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Particle transcytosis across intestinal epithelial cells exposed for Yersinia pseudotuberculosis: gene expression analysis and functional studies
Uppsala University, Disciplinary Domain of Medicine and Pharmacy, Faculty of Pharmacy, Department of Pharmacy.
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(English)Manuscript (Other academic)
National Category
Natural Sciences
URN: urn:nbn:se:uu:diva-93908OAI: oai:DiVA.org:uu-93908DiVA: diva2:167546
Available from: 2005-12-22 Created: 2005-12-22 Last updated: 2012-03-13
In thesis
1. Effects of Microparticulate Drug Delivery Systems: Tissue Responses and Transcellular Transport
Open this publication in new window or tab >>Effects of Microparticulate Drug Delivery Systems: Tissue Responses and Transcellular Transport
2005 (English)Doctoral thesis, comprehensive summary (Other academic)
Abstract [en]

Over the past decade, the development of macromolecular drugs based on peptides, proteins and nucleic acids has increased the interest in microparticulate drug delivery, i.e., the delivery of drug systems in the nanometer and micrometer ranges. However, little is known so far about the effect that microparticulate systems have on various tissues after administration. Additionally, the knowledge of mechanisms responsible for the uptake and transport of microparticles across the human intestine is incomplete and requires further investigation to improve both the safety profiles and the efficiency of these drug delivery systems.

This thesis is comprised of two parts. The first one investigates gene expression responses obtained from DNA arrays in local and distal tissues after microparticulate drug delivery. The second part focuses on the mechanisms responsible for the transport of microparticles across epithelial cells lining the intestine.

The results presented in the first part demonstrated that gene expression analysis offers a detailed picture of the tissue responses after intramuscular or pulmonary administration of microparticulate drug delivery systems compared to the traditional techniques used for such evaluations. In addition, DNA arrays provided a useful and sensitive tool for the initial characterization and evaluation of both local and distal tissue responses, making it possible to distinguish between gene expression patterns related to each studied delivery system.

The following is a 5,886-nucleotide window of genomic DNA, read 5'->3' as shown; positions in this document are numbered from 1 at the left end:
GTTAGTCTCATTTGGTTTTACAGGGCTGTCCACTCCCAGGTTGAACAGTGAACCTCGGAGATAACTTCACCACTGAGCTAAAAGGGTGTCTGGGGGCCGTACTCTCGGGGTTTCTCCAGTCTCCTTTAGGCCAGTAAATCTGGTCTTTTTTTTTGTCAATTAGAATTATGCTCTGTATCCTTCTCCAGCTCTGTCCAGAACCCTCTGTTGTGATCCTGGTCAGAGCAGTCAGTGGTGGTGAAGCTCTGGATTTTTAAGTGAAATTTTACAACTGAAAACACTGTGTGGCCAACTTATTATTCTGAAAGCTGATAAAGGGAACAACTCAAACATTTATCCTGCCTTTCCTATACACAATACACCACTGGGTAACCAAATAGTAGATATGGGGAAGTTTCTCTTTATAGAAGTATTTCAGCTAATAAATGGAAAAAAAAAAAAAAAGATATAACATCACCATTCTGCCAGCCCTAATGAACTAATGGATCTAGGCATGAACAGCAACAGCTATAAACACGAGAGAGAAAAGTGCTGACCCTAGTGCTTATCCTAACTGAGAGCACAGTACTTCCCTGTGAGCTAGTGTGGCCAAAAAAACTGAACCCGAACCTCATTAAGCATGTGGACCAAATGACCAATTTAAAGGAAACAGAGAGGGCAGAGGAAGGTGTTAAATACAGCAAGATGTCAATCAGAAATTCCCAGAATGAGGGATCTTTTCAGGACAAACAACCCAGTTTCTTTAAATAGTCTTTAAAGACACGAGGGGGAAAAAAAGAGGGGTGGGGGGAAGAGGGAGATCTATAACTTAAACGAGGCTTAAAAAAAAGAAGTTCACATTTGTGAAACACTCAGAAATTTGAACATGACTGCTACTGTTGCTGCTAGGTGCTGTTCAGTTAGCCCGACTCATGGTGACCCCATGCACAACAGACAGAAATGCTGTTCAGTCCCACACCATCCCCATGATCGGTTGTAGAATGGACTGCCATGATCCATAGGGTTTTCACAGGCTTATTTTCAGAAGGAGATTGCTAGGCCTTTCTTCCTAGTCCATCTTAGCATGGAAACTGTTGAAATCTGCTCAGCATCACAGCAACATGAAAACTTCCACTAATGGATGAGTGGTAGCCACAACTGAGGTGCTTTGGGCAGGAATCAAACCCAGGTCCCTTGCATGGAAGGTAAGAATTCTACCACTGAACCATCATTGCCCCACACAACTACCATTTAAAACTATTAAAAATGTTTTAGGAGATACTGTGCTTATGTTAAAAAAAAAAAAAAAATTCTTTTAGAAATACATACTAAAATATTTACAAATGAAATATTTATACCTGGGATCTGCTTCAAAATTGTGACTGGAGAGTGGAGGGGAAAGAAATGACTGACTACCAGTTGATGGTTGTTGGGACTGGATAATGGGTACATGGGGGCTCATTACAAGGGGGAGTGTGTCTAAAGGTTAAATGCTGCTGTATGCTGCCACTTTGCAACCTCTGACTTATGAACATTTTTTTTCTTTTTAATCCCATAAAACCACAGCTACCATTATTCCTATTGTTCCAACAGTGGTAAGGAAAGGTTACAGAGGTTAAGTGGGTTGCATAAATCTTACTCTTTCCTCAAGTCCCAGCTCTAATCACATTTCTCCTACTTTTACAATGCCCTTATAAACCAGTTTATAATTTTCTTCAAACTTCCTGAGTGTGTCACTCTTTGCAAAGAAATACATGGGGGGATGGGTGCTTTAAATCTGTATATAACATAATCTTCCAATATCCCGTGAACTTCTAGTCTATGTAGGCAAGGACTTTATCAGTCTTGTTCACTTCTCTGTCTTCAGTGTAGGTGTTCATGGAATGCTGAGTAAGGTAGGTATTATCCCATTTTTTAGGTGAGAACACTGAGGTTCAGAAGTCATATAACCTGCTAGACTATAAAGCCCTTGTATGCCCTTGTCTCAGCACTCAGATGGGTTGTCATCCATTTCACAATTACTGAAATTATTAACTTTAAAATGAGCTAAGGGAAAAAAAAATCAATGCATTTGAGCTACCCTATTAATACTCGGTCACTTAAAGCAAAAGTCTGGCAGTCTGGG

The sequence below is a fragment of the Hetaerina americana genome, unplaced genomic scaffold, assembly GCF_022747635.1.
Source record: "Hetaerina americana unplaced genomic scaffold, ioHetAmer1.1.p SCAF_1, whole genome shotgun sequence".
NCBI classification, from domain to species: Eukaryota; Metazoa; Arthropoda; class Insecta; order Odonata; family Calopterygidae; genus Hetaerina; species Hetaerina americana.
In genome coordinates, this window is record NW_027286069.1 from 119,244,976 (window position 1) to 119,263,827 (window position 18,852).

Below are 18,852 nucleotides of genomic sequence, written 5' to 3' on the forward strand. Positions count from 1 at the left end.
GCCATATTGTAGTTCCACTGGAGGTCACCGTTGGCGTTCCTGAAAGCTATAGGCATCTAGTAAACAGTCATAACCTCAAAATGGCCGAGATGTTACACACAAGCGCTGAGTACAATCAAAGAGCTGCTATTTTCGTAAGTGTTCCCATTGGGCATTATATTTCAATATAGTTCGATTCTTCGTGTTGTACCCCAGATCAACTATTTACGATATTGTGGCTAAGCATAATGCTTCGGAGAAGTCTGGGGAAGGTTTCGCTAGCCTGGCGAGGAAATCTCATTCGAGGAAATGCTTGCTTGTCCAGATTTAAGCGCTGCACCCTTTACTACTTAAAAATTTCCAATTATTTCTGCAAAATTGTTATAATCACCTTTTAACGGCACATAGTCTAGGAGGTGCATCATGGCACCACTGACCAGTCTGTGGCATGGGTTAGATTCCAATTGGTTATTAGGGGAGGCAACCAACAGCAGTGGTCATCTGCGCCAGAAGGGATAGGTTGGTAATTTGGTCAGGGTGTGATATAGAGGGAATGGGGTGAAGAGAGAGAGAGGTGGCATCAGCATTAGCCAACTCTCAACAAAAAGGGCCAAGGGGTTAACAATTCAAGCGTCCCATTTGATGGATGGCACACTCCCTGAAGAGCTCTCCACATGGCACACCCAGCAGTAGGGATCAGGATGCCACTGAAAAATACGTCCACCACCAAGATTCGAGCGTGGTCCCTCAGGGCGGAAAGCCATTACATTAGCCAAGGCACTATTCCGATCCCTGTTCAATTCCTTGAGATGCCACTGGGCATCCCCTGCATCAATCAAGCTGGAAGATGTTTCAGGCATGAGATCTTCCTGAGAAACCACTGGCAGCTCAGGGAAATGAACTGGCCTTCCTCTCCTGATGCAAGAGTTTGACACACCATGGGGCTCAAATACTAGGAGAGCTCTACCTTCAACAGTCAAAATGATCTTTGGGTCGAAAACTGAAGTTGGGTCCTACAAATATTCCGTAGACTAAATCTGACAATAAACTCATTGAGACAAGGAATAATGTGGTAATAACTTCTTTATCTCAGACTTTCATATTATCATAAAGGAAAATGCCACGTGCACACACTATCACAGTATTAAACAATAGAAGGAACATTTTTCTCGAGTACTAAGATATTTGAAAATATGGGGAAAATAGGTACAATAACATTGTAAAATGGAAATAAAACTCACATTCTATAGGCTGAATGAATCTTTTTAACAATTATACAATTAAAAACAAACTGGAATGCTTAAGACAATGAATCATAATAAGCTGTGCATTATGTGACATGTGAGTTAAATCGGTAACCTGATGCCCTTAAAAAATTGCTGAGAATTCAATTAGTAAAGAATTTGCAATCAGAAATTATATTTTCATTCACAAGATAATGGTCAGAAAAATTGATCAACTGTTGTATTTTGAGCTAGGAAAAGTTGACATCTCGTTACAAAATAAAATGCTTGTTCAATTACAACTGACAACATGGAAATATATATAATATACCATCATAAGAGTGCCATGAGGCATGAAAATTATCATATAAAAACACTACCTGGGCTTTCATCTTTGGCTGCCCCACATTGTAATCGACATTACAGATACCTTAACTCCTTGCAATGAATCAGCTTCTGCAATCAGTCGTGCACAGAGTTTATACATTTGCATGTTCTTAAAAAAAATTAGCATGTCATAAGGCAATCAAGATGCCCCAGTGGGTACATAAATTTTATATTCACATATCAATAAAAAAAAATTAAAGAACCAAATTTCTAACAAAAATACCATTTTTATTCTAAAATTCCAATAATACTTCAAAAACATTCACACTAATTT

The results presented in the second part demonstrated that the surface properties of the microparticle were important for the extent of transport across an in vitro model of the follicle-associated epithelium (FAE), comprised of intestinal epithelial cells specialized in particle transport (M cells). Another important finding was that the enteropathogen bacterium, Yersinia pseudotuberculosis, induced microparticle transport across the normal intestinal epithelium, represented by Caco-2 cells and excised human ileal tissue. This transport was most probably mediated by an increased capacity for macropinocytosis in the epithelial cells.

Place, publisher, year, edition, pages
Uppsala: Acta Universitatis Upsaliensis, 2005. 59 p.
Digital Comprehensive Summaries of Uppsala Dissertations from the Faculty of Pharmacy, ISSN 1651-6192 ; 25
Pharmaceutics, microparticles, vaccine, pDNA vaccine, cationic polymer, gene expression analysis (DNA array), Caco-2, follicle-associated epithelium (FAE), M cell, transcytosis, Yersinia pseudotuberculosis, Galenisk farmaci
National Category
Pharmaceutical Sciences
urn:nbn:se:uu:diva-6260 (URN)91-554-6433-5 (ISBN)
Public defence
2006-01-13, Room B21, BMC, Husargatan 3, Uppsala, 09:15
Available from: 2005-12-22 Created: 2005-12-22Bibliographically approved

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